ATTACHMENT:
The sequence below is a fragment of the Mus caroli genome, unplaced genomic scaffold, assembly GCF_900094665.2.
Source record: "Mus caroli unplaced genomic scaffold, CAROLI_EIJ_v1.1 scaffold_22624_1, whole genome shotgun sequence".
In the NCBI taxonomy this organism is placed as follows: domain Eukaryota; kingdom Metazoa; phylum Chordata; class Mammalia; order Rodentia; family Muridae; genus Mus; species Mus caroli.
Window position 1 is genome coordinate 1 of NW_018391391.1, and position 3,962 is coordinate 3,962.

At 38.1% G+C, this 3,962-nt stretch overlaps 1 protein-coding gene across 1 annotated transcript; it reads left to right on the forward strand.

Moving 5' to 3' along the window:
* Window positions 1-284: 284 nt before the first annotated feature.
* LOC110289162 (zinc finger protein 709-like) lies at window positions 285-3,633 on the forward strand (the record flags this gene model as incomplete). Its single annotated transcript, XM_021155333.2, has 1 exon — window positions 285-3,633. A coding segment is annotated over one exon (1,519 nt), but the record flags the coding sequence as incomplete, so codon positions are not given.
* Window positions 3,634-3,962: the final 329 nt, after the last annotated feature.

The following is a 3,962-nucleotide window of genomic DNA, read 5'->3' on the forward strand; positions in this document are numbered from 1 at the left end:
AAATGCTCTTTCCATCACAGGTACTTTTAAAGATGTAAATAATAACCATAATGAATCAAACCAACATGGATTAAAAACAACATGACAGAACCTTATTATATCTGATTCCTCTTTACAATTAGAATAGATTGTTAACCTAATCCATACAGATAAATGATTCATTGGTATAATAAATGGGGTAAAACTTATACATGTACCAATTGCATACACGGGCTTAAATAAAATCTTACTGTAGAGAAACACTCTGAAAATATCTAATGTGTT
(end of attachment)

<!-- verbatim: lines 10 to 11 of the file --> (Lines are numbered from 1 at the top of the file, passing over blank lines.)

The following is a 3,962-nucleotide window of genomic DNA, read 5'->3' on the forward strand; positions in this document are numbered from 1 at the left end:
AAATGCTCTTTCCATCACAGGTACTTTTAAAGATGTAAATAATAACCATAATGAATCAAACCAACATGGATTAAAAACAACATGACAGAACCTTATTATATCTGATTCCTCTTTACAATTAGAATAGATTGTTAACCTAATCCATACAGATAAATGATTCATTGGTATAATAAATGGGGTAAAACTTATACATGTACCAATTGCATACACGGGCTTAAATAAAATCTTACTGTAGAGAAACACTCTGAAAATATCTAATGTGTT